"The most concrete challenge facing the U.S. political establishment is that while there is certainly an inclination to ensure that there's accountability, the U.S.-Saudi relationship is key to U.S. influence in the region," Ayham Kamel, head of Middle East and North Africa for risk consultancy Eurasia Group, told CNBC.
Mutual Saudi-U.S. interests date back to 1933, beginning with Saudi Arabia granting oil exploration rights to American companies, and later providing the U.S. a major source of energy during its crude-strapped World War II years. A security alliance evolved whereby Washington sold arms and provided military training to the Saudis and used the country as a bulwark against Soviet expansion during the Cold War.
This later extended to U.S. protection during former Iraqi President Saddam Hussein's invasion of Kuwait, and the partnership managed to survive both the 1973 OPEC embargo and the September 11 attacks, the latter of which implicated a number of Saudi nationals. The two have continued their security partnership since, with a focus on counterterrorism, despite obvious differences in values and controversies over the funding of terrorism and radical Islamic ideology.
Under former President Barack Obama, relations between Washington and Riyadh cooled. Trump's personal friendship with Mohammed bin Salman seemed to set the relationship back on track, especially as the White House sees the kingdom as central in its efforts to isolate Iran and forge an Israel-Palestine peace plan.
Magnitsky sanctions and halting weapons sales
On October 10, a bipartisan group of more than 20 senators, including the top Democrat and Republican on the Senate Foreign Relations Committee, penned a letter to the White House triggering the Global Magnitsky Act, which is designed to penalize governments for human rights abuses. This gives the administration four months to carry out an investigation and determine whether abuses occurred. It also, however, gives the executive a fair amount of discretion in its response. Pompeo on Monday named the Magnitsky Act among possible measures that may be exacted on the killing's perpetrators.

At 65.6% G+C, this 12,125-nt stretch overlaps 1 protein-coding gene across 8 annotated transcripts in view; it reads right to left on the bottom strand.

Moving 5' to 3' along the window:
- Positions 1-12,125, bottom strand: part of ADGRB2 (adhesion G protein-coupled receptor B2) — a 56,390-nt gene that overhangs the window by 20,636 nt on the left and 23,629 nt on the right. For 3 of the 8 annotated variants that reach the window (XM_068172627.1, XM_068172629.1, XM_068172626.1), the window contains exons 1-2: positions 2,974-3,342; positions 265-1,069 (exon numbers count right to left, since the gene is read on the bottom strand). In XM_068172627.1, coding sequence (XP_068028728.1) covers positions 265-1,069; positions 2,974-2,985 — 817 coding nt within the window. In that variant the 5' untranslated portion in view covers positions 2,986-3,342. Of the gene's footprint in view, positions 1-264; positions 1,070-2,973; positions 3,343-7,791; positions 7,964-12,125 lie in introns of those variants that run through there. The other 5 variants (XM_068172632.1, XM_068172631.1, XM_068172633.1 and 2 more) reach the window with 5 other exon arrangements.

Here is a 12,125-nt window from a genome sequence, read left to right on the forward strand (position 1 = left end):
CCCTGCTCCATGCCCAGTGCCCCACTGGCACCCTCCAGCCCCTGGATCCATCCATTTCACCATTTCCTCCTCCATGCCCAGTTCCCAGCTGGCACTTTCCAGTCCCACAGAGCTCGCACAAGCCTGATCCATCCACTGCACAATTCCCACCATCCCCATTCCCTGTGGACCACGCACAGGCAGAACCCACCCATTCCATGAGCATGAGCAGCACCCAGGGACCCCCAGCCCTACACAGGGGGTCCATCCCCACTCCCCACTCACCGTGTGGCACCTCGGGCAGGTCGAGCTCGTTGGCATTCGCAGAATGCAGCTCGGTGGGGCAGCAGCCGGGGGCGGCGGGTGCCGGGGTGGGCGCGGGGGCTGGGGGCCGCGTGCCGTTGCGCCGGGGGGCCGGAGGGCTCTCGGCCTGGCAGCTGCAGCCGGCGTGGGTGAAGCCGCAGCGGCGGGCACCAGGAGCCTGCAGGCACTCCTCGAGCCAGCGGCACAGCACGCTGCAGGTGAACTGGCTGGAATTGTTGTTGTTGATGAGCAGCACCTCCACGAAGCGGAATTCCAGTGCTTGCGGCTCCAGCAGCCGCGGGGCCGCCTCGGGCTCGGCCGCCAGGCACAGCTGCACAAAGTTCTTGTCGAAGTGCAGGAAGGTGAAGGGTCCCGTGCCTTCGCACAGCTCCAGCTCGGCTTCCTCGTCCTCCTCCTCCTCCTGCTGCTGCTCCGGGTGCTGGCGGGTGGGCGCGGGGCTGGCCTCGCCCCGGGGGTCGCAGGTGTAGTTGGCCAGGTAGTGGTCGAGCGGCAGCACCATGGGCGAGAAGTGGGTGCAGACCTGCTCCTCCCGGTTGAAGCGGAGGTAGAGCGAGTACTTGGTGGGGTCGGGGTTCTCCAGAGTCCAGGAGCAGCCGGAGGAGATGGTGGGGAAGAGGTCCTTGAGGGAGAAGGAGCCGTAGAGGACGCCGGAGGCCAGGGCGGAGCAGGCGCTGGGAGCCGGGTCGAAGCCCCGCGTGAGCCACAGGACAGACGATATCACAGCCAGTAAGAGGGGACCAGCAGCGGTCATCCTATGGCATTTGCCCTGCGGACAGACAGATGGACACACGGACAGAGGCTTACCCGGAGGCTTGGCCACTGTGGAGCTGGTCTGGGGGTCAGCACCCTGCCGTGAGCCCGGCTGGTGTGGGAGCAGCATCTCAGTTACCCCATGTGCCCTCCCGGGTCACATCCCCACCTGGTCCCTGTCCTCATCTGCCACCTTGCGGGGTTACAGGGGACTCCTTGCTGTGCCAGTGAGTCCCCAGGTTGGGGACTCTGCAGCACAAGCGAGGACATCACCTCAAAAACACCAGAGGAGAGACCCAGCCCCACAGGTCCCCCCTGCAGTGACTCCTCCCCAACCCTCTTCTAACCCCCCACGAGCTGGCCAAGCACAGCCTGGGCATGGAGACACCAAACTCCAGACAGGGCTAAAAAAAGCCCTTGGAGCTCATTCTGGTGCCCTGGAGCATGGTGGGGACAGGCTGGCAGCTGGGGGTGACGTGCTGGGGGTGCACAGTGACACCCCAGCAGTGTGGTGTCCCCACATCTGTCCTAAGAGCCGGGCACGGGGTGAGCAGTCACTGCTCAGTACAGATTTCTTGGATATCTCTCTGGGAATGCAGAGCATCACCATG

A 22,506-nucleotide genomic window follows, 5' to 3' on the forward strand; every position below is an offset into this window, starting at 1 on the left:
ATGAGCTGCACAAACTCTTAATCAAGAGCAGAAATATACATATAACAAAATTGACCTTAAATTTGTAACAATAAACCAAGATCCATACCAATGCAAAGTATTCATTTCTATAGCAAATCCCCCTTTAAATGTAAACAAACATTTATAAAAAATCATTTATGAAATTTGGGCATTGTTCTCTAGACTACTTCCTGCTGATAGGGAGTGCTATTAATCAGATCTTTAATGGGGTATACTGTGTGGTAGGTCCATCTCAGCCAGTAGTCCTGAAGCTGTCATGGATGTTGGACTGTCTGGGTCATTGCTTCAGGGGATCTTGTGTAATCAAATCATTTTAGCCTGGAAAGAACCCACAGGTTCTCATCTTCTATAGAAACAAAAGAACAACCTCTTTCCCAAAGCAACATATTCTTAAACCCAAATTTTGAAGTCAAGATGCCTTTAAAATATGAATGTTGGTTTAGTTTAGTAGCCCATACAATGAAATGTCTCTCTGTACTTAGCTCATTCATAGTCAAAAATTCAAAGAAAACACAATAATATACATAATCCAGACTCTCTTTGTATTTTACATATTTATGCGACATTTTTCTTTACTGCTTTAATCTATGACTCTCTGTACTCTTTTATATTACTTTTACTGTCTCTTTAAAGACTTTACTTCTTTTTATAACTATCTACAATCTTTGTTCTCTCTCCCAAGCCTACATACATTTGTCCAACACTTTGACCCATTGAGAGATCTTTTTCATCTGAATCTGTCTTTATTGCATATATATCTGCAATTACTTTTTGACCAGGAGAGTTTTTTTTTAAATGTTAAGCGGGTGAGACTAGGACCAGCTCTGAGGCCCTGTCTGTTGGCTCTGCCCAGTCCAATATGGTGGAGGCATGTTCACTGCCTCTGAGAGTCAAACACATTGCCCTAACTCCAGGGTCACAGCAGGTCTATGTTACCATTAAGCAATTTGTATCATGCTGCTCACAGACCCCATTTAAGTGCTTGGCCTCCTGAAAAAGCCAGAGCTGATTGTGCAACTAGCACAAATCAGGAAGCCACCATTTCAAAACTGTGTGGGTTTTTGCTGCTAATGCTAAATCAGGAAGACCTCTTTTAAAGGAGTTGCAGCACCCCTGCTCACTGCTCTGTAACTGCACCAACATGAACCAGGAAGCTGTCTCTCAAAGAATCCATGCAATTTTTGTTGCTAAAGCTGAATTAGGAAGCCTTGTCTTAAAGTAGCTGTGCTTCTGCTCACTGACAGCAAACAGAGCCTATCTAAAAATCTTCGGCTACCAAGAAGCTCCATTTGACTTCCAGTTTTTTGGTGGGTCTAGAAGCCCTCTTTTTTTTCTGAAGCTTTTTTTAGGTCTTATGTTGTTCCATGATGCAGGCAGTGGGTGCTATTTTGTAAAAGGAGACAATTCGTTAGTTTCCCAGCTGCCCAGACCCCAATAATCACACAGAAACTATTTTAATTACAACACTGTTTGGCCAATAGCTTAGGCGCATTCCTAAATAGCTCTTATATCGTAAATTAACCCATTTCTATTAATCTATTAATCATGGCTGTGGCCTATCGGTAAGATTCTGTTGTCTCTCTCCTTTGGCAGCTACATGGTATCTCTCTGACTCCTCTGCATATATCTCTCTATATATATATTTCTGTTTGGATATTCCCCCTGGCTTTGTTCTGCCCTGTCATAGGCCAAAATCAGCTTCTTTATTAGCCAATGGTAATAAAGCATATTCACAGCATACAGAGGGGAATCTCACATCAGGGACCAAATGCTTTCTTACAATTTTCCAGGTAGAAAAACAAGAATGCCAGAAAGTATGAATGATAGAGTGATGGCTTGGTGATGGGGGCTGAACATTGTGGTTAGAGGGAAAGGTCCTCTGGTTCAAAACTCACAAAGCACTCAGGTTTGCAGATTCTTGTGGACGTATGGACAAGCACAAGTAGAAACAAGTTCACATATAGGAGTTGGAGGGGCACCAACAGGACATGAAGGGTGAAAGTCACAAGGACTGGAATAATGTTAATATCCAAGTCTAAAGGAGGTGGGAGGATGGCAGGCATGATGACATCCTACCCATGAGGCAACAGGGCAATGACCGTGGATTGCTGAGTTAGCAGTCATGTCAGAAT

In the absence of Magnitsky sanctions, however, lawmakers can still resort to direct sanctions of their own via the normal committee process, as they did last year with sanctions on Russia despite Trump's opposition.
And Congress has 30 days to review and attempt to block weapons sales; Sens. Christopher Murphy, a Democrat, and Rand Paul, a Republican, have pledged to offer a joint resolution blocking any potential White House sale of precision-guided munitions to the kingdom. The pair tried this before in June of 2017, but failed to block a munitions sale to Riyadh in a close floor vote of 47-53. There is likely to be more support for a vote in the current climate, though whether the majority would be sufficient to override a presidential veto is uncertain.
Cutting support for the Yemen War
Under the War Powers Resolution, Congress could also vote to halt U.S. military support for missions not initially approved by Congress, such as the Saudi offensive in Yemen. The U.S. currently provides refuelling, intelligence and targeting support to the Saudis, whose aerial bombing campaign and war with Yemen's Houthi rebels has led to tens of thousands of deaths and widespread famine, according to UN reports.
In March, a bipartisan group of senators forced a vote on the War Powers Resolution, losing in a 44-55 vote. In the current environment, appetite for a similar vote may now be stronger.
'The greatest challenge in US-Saudi relations since 9/11'
Still, security experts point out the importance of the two very different countries' shared regional interests.
"The Khashoggi affair is the greatest challenge in U.S.-Saudi relations since 9/11," said Dave DesRoches, an associate professor and senior military fellow at the National Defense University in Washington, DC.
"It is quite possible that there will be various sanctions imposed, but this should not obscure the fact that the U.S. is the oldest and most reliable security partner of the Saudi Arabia, and that Saudi Arabia knows its best prospects for security lay in a close operational and strategic relationship with the U.S.," he said.
Trump and officials in Washington have also expressed concern that pressures may accelerate a Saudi shift eastward, with Russia and China keen to create a wedge between the two allies, though they presently lack the capacity to match the U.S. in terms of weapons provisions and military support.
But it's about a lot more than just weapons, Eurasia Group's Kamel said.
"Saudi Arabia has been the prime ally of the West in the region. You take that out of the equation, then the Middle East looks very, very different. Especially at a time when the U.S. is trying to contain Iranian power, influence, oil exports altogether. How you do that without the Saudis is a big problem I think."
"There no doubt that the U.S.-Saudi relationship will be damaged," he added. "The only question is to what extent."
Correction: Secretary of State Mike Pompeo on Tuesday announced that visas for at least 21 Saudi nationals would be revoked. An earlier version misstated the day.